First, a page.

of the sun alluded to in Am 8:9; Mic 3:6; Zec 14:6; Joe 2:10. Eclipses were regarded as tokens of God's anger (Joe 3:15; Job 9:7). The darkness at the crucifixion has been ascribed to an eclipse (Mt 27:45); but on the other hand it is argued that the great intensity of darkness caused by an eclipse never lasts for more than six minutes, and this darkness lasted for three hours. Moreover, at the time of the Passover the moon was full, and therefore there could not be an eclipse of the sun, which is caused by an interposition of the moon between the sun and the earth.
ECLIPSE. The word eclipse, ????????, signifies failure, namely, of light. An eclipse of the sun is caused by the intervention of the moon, at new, or in conjunction with the sun, intercepting his light from the earth, either totally or partially. An eclipse of the moon is caused by the intervention of the earth, intercepting the sun's light from the moon, when full, or in opposition to the sun, either totally or partially. The reason why the sun is not eclipsed every new moon, nor the moon at every full, is owing to the inclination of the moon's orbit to the plane of the ecliptic, or earth's orbit, is an angle of about five degrees and a half: in consequence of which, the moon is generally too much elevated above the plane of the ecliptic, or too much depressed below it, for her disk to touch the earth's shadow at full, or for her shadow, or her penumbra, to touch the earth's disk at new. An eclipse, therefore, of either luminary can only take place when they are within their proper limits, or distances, from the nodes or intersections of both orbits. And because the limits of solar eclipses are wider than those of lunar, in general there will be more eclipses of the sun than of the moon. In any year, the number of eclipses of both luminaries cannot be less than two, and these will both be of the sun, nor more than seven: the usual number is four; and it is very rare to have more than six. But though solar eclipses happen oftener, lunar are more frequently observed in any particular place. For an eclipse of the moon is visible to the inhabitants of half the globe at the same instant; whereas, an eclipse of the sun is visible only within that part of the earth's surface, traversed by the moon's total shadow, and by her penumbra, or partial shadow. But her total shadow, when she is nearest to the earth, cannot cover a space of more than a hundred and fifty-eight geographical miles in diameter, nor at her mean distance more than seventy-nine, and at her greatest distance may not touch the earth at all. In the two former cases, the sun will be eclipsed in the places covered by the shadow totally, or by the penumbra partially: in the last it may be annular, but not total. Without the reach of the shadow, and within the limits of the penumbra, which cannot cover more than four thousand five hundred and fifty-two miles of the earth's surface, there will be a partial eclipse of the sun, and without these limits no eclipse at all. Hence lunar eclipses are more frequently noticed by historians than solar; and Diogenes Laertius may be credited when he relates, that, during the period in which the Egyptians had observed eight hundred and thirty-two eclipses of the moon, they had only observed three hundred and seventy-three of the sun. In the midst of a total lunar eclipse, the moon's disk is frequently visible, and of a deep red or copperish colour. This, in the poetic language of sacred prophecy, is expressed by "the moon's being turned into blood," Joe 2:31. This remarkable phenomenon is caused by the sun's lateral rays in their passage through the dense atmosphere of the earth, being inflected into the shadow by refraction, and falling pretty copiously upon the moon's disk, are reflected from thence to the eye of the spectator. If the earth had no atmosphere, the moon's disk would then be as black as in a solar eclipse. A total eclipse of the moon may occasion a privation of her light for an hour and a half, during her total immersion in the shadow; whereas, a total eclipse of the sun can never last in any particular place above four minutes, when the moon is nearest to the earth, and her shadow thickest. Hence it appears, that the darkness which "overspread the whole land of Judea," at the time of our Lord's crucifixion, was preternatural, "from the sixth until the ninth hour," or from noon till three in the afternoon, in its duration, and also in its time, about full moon, when the moon could not possibly eclipse the sun. It was accompanied by an earthquake, which altogether struck the spectators, and among them the centurion and Roman guard, with great fear, and a conviction, that Jesus was the Son of God, Mt 27:51-54.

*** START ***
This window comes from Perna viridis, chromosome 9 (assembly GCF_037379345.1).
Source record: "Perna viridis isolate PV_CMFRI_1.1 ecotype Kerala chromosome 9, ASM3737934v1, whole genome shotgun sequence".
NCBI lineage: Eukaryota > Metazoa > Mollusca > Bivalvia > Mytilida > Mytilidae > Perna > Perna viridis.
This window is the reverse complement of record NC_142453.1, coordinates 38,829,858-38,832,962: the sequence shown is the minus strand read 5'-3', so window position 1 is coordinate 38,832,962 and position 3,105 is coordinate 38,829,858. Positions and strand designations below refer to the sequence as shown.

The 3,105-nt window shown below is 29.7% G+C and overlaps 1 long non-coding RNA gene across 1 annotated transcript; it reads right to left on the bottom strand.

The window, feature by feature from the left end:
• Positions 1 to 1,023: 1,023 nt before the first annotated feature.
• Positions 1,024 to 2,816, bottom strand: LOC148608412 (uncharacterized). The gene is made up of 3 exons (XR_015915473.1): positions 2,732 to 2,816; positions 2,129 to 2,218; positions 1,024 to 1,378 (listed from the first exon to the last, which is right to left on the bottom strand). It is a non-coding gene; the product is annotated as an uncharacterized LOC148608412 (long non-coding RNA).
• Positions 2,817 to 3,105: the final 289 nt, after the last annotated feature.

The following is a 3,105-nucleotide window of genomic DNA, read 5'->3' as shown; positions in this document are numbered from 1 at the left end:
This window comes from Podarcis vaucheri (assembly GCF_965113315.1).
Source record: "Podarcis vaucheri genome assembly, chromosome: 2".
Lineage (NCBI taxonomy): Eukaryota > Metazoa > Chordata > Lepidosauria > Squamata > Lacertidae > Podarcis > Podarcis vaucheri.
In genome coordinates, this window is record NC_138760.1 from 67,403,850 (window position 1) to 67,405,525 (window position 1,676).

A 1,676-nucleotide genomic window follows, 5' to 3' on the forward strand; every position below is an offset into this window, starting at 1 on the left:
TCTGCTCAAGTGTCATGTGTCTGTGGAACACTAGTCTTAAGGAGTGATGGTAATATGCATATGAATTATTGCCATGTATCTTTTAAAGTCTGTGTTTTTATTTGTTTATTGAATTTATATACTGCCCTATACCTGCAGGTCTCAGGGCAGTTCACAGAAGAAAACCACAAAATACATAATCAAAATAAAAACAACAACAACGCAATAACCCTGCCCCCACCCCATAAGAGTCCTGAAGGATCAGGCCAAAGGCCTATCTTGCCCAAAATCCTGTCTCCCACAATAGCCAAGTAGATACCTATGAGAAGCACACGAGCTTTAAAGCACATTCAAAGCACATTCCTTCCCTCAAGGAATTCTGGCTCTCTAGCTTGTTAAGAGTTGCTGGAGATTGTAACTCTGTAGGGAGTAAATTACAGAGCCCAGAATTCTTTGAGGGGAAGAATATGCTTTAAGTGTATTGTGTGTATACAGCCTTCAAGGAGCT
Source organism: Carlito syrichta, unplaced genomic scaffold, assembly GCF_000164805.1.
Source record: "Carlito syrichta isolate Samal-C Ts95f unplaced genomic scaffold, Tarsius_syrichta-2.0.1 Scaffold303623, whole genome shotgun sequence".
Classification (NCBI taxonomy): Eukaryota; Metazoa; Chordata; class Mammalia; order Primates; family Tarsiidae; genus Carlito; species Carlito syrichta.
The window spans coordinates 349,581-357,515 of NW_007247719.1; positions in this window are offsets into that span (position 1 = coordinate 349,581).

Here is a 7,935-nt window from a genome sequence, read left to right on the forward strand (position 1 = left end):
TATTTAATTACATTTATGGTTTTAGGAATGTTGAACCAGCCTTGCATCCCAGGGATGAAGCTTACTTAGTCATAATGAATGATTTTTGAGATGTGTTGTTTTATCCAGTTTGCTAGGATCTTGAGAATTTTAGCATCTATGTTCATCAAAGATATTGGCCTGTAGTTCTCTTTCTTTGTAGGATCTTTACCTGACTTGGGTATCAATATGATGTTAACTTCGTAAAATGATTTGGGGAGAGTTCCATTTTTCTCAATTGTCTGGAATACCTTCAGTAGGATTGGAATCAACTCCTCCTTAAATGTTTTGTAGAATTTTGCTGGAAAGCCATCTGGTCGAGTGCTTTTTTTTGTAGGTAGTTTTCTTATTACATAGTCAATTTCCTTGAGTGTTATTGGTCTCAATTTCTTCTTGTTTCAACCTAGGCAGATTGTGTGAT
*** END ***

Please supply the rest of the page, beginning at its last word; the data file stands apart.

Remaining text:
Eclipses, says Dr. Hales, are justly reckoned among the surest and most unerring characters of chronology; for they can be calculated with great exactness backward as well as forward; and there is such a variety of distinct circumstances of the time when, and the place where, they were seen; of the duration, or beginning, middle, or end of every eclipse, and of the quantity, or number of digits eclipsed; that there is no danger of confounding any two eclipses together, when the circumstances attending each are noticed with any tolerable degree of precision. Thus, to an eclipse of the moon incidentally noticed by the great Jewish chronologer, Josephus, shortly before the death of Herod the Great, we owe the determination of the true year of our Saviour's nativity. During Herod's last illness, and not many days before his death, there happened an eclipse of the moon on the very night that he burned alive Matthias, and the ringleaders of a sedition, in which the golden eagle, which he had consecrated and set up over the gate of the temple, was pulled down and broken to pieces by these zealots. This eclipse happened, by calculation, March 13, U.C. 750, B.C. 4. But it is certain from Scripture, that Christ was born during Herod's reign; and from the visit of the magi to Jerusalem "from the east," ??? ????????, from the Parthian empire, to inquire for the true "born King of the Jews," whose star they had seen "at its rising," ?? ?? ???????, and also from the age of the infants massacred at Bethlehem, "from two years old and under," Mt 2:1-16. It is no less certain, that Jesus could not have been born later than B.C. 5, which is the year assigned to the nativity by Chrysostom, Petavius and Prideaux.